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Goodbye Christopher Robin

ByImogen Herd

Oct 12, 2017

Just a boy and his bear: Christopher Robin and his Pooh Bear. An untouchable tale enshrined eternally within the childhood psyche. Pooh, Eeyore, Piglet, Owl, Rabbit, Kanga and Roo are our friends and are to us as real as Christopher Robin. But truly, who was Christopher Robin? Our immortalised playmate, who cast large shadows across our idyllic childhood stories, was a real boy who lived a real life with his Pooh Bear.

A.A Milne, aka Blue (Domhall Gleeson), is a post-war version of himself, disillusioned and suffering from PTSD. His wife Daphne (Margot Robbie) is the striking socialite who gives beautiful brief snapshots of affection.

From the outset, the film establishes Milne’s relationship with his son as the pivotal dimension; their difficult and complex dynamics fill the screen. Nonetheless, there is far deeper relationship hidden from sight and the egos of the parents: that of the young Billy Moon, aka Christopher Robin (Will Tilston), and his nanny ‘Nou’, Olive Rand (Kelly Macdonald).

Their relationship is enchanting and truly the saving grace of the film. Without ‘Nou’, there would be too much tragedy surrounding Billy; his shining moments with his ‘Blue’ are taken and sold off for other children. He is cast as the martyr in this tale, as his Pooh was used to remind a post-war world of the happiness that they had forgotten. In the forging of our most beloved childhood story a little boy’s world was sacrificed, and he was forced to parade around in the clothes of Christopher Robin – a boy he never was.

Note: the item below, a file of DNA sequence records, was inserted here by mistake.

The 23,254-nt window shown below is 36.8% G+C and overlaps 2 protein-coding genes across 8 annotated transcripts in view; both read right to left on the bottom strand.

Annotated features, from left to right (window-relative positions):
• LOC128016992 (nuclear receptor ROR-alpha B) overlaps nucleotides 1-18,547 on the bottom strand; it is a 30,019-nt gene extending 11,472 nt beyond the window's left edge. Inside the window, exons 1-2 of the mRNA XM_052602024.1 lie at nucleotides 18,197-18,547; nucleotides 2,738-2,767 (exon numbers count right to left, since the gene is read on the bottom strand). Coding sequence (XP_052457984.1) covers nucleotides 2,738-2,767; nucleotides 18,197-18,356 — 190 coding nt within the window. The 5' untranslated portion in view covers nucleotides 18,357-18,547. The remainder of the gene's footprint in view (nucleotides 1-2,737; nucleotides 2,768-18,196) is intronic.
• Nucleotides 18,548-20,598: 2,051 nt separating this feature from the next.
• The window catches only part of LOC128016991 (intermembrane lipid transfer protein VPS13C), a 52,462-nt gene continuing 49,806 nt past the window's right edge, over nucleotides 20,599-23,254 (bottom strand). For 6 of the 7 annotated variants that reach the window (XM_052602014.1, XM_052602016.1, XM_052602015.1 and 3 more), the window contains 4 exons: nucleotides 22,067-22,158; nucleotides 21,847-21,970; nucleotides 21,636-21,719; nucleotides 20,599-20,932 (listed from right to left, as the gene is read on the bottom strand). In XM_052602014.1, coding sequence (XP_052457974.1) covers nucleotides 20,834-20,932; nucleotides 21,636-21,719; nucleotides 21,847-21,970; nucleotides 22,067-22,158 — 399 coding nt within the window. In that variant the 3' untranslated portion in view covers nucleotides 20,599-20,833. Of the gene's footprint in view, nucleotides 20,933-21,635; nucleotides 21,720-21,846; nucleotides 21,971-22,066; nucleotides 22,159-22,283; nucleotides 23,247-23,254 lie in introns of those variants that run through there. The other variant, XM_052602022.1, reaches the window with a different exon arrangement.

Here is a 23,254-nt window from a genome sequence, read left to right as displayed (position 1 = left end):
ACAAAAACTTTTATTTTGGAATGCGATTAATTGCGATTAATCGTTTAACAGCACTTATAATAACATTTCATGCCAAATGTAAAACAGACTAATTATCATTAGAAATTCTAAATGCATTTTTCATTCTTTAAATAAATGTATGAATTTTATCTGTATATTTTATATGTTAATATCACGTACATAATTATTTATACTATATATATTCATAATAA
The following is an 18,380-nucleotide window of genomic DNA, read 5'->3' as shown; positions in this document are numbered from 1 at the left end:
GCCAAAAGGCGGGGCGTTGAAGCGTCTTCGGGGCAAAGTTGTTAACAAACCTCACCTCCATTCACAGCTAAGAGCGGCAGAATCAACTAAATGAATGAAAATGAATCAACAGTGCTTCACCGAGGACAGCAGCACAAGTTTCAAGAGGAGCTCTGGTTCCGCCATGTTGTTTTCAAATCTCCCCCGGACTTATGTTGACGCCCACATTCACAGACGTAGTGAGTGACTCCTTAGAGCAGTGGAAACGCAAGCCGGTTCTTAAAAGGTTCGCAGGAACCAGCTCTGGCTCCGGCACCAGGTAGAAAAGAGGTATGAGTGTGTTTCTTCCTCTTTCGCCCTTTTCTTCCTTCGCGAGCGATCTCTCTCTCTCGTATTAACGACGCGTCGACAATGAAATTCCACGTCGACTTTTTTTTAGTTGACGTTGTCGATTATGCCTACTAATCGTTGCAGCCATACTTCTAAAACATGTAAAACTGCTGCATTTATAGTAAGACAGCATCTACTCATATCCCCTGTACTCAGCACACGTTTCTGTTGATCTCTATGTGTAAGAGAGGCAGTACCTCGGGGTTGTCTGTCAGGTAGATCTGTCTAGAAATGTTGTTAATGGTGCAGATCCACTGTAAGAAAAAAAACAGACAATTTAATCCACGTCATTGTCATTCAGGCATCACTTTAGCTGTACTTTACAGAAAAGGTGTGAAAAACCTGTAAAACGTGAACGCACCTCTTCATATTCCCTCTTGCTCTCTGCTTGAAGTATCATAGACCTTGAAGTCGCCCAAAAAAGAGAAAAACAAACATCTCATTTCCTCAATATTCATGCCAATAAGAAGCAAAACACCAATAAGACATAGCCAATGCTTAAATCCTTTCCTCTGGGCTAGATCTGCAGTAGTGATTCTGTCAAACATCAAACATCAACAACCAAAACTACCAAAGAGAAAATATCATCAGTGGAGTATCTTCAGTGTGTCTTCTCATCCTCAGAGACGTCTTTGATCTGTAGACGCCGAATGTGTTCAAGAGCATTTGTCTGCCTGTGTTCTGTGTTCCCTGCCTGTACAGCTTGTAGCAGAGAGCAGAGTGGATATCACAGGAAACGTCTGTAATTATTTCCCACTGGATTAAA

The film, especially with Milne and Daphne, falls short of creating well-rounded characters; they appear as caricatures of themselves, with nail-scratching false English accents to boot. There are glimpses of perhaps the true Milne scattered amongst the scenes with Billy Moon. Sometimes, however, the film relies too much on an eternal affection for Winnie the Pooh to pull the plot through.

Ultimately, Goodbye Christopher Robin is a film that attempts to reveal the real boy who lurked behind the fantasied image of the tales, and the relationship with his father that immortalised him. It appears that the film tries to say goodbye to ‘Christopher Robin’, in order to reveal Christopher. For better or worse, however, Christopher Robin and Pooh Bear will be eternally walking through those forests with us.

Image: Paul K, Flickr

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